BT meets investors after confirming Yell may be demerged

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The Independent Online

BT was last night meeting a number of its shareholders after confirming that it was reviewing all options for Yell, including looking at a full demerger of the directories business, which analysts estimate could be worth £4bn to £5bn.

BT was last night meeting a number of its shareholders after confirming that it was reviewing all options for Yell, including looking at a full demerger of the directories business, which analysts estimate could be worth £4bn to £5bn.

The company said its original plan of floating up to 25 per cent of Yell had been affected by the ongoing OFT review into that division. However, a BT spokesperson said the company could go ahead with a demerger of Yell with the outcome of that review still pending. "It (the review) has lasted longer than we expected and market conditions have changed and the thinking has changed," a BT spokesperson said.

The company said: "One option would be a full demerger of the business, although such an option would be subject to the resolution of certain technical issues such as taxation." Analysts speculated the business could also be disposed of in a trade sale but warned there would be a limited number of buyers with deep enough pockets.

BT insisted yesterday there was nothing unusual about last night's dinner meeting with a number of shareholders, despite the company being in closed period. Third quarter figures from BT are due next week.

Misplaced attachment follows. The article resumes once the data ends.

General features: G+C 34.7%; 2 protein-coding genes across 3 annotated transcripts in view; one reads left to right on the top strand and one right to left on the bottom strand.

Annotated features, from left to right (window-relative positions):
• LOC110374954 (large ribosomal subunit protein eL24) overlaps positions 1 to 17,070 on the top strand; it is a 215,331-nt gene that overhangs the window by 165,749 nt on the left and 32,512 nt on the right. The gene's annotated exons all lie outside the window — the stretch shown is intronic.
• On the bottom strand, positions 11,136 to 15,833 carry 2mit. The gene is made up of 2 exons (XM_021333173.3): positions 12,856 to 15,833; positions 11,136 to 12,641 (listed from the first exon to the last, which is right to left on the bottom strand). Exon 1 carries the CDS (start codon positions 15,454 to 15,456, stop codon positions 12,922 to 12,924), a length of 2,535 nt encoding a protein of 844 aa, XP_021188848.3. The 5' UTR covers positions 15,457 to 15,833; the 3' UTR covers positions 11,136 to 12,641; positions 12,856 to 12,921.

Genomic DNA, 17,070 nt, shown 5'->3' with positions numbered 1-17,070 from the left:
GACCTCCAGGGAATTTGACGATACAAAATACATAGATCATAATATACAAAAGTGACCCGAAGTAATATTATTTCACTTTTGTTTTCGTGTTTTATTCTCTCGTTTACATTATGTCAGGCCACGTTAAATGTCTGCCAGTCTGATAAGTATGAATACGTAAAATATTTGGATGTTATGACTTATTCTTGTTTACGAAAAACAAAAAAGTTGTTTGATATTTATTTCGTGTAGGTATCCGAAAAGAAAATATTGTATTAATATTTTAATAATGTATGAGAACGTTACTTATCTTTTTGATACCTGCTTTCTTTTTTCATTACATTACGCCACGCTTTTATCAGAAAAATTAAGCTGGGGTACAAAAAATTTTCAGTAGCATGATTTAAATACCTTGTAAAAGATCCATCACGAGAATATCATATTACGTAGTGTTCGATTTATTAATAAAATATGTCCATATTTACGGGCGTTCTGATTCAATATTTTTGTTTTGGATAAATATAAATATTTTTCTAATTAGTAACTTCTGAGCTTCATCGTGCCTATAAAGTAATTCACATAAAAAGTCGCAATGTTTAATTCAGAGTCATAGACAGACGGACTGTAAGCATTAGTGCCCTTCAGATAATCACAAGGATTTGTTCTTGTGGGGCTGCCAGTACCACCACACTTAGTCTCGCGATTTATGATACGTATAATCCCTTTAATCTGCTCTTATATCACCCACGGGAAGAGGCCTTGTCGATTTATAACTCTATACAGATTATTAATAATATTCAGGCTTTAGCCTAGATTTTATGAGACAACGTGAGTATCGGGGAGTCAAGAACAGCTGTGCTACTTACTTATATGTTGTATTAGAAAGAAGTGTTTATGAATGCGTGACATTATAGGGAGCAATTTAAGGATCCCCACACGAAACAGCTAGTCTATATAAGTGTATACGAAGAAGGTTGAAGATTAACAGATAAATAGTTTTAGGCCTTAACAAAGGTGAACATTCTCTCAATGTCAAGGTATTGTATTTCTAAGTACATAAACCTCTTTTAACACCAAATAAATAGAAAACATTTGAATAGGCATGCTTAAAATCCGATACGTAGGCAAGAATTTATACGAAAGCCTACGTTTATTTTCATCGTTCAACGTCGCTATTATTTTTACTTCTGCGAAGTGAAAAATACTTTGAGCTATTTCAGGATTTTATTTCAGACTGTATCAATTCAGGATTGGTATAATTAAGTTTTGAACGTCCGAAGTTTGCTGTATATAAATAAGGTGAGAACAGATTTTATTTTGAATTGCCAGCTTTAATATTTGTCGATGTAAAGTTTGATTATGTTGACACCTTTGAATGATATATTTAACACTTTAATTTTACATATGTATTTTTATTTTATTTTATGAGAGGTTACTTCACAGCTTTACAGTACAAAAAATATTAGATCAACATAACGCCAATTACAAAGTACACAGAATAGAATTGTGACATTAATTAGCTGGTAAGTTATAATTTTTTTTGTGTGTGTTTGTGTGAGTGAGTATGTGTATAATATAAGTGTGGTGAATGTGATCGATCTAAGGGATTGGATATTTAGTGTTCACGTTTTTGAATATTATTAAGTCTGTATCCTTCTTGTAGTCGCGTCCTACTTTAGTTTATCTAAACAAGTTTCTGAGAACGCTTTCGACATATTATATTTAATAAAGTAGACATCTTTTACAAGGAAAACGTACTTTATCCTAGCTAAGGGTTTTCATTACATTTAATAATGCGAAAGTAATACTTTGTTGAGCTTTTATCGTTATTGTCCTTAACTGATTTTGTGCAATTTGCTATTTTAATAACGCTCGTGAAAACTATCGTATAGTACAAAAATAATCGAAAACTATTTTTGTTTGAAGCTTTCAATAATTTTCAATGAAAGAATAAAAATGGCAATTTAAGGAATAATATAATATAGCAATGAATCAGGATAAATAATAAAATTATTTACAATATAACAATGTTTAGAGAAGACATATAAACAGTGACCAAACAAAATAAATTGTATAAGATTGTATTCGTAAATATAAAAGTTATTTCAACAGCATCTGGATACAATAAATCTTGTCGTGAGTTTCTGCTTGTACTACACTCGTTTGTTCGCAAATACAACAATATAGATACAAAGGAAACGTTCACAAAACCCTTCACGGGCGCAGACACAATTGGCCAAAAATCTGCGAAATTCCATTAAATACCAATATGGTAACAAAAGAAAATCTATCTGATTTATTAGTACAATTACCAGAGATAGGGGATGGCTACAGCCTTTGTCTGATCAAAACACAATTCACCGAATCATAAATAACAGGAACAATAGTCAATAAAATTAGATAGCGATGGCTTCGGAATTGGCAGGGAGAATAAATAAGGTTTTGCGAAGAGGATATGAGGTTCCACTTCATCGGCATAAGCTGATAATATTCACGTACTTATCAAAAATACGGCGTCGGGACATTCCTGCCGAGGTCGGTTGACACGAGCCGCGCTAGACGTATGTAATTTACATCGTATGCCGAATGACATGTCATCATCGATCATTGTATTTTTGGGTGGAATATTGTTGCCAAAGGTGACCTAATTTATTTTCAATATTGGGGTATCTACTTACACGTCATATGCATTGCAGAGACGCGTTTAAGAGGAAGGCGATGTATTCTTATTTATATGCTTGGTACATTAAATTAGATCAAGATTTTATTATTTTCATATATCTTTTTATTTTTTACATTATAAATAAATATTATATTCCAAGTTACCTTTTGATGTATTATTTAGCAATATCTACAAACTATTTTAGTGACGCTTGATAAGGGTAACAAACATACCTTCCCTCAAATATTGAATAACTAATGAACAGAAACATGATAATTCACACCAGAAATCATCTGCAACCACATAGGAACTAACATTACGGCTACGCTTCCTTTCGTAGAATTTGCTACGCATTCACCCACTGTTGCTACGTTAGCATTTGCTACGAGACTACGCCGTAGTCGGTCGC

"We have ongoing relations with big and little groups of shareholders. Any Plc has regular meetings with shareholders and this is the latest. It is simply another shareholder meeting," BT said.

Investors are likely to question BT about its restructuring plans including the Yell and Wireless floats as well as possible changes in its dividend policy. BT said it would make a further announcement on its plans for Yell "as soon as is practicable". The proceeds would help BT hit its target of cutting £10bn off a projected £30bn debt mountain by the year end. BT is also expected to float its mobile division, BT Wireless, and make other disposals. Paul Mount, a telecoms analyst at Nomura, said there were a number of assets BT could consider hiving off including stakes in Japan Telecom, French-based Cegetel and assets in Spain and Italy.

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